On September 29, President Trump signed into law the "Disaster Tax Relief and Airport and Airway Extension Act of 2017" (P.L. 115-63). The Act provides temporary tax relief to victims of Hurricanes Harvey, Irma, and Maria. Relief for individuals includes, among other things, loosened restrictions for claiming personal casualty losses, tax-favored withdrawals from retirement plans, and the option of using current or prior year's income for purposes of claiming the earned income and child tax credits. Businesses that qualify for relief may claim a new "employee retention tax credit" of 40% of up to $6,000 of "qualified wages" paid by employers affected by Hurricanes Harvey, Irma, and Maria (for a maximum credit of $2,400 per employee). In addition to the new law, IRS has granted specific administrative hurricane relief, for example, extending various deadlines, encouraging leave-based donation programs for hurricane victims, and allowing retirement plans to make hardship distributions.
Treasury to roll up myRA program.
On July 28, the Treasury Department announced that it would begin winding down the myRA (my Retirement Account) program-a type of government-administered Roth IRA initially offered by Treasury beginning in 2014. Noting that demand for and investment in the myRA program had been extremely low, Treasury stated that it would phase out the program over the following months. The myRA program would no longer accept new enrollments, but existing accounts were to remain open and accessible, so that individuals could continue to manage their accounts until further notice. Individuals could make deposits, and their accounts would continue to earn interest. Funds in myRA accounts remained in an investment issued by the Treasury Department.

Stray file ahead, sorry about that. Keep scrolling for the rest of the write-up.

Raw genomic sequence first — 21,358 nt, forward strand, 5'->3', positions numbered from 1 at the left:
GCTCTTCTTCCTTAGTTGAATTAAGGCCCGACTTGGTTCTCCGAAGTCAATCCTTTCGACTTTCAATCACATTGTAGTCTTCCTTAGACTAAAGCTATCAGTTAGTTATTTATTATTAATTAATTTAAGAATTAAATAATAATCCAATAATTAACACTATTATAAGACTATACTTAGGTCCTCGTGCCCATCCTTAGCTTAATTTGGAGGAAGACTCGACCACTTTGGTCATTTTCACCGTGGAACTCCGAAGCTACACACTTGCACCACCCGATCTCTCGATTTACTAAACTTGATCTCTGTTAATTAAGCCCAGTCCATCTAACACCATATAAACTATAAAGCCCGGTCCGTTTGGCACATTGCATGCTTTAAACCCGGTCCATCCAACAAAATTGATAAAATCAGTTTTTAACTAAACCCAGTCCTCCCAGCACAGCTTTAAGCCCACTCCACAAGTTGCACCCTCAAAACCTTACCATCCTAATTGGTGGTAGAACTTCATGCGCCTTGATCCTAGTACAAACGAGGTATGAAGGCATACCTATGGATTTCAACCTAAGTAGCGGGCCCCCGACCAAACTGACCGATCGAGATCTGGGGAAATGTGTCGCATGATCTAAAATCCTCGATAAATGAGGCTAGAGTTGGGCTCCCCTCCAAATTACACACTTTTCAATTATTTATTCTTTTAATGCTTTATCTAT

Simplified per-diem increase for post-Sept. 30, 2017 travel.
An employer may pay a per-diem amount to an employee on business-travel status instead of reimbursing actual substantiated expenses for away-from-home lodging, meal and incidental expenses (M&E). If the rate paid doesn't exceed the IRS-approved maximums, and the employee provides simplified substantiation, the reimbursement isn't subject to income- or payroll-tax withholding and isn't reported on the employee's Form W-2. Instead of using actual per-diems, employers may use a simplified "high-low" per-diem, under which there is one uniform per-diem rate for all "high-cost" areas within the continental U.S. (CONUS), and another per-diem rate for all other areas within CONUS. The IRS released the "high-low" simplified per-diem rates for post-Sept. 30, 2017, travel. Under the optional high-low method for post-Sept. 30, 2017 travel, the high-cost-area per diem is $284 (up from $282), consisting of $216 for lodging and $68 for M&IE. The per-diem for all other localities is $191 (up from $189), consisting of $134 for lodging and $57 for M&IE.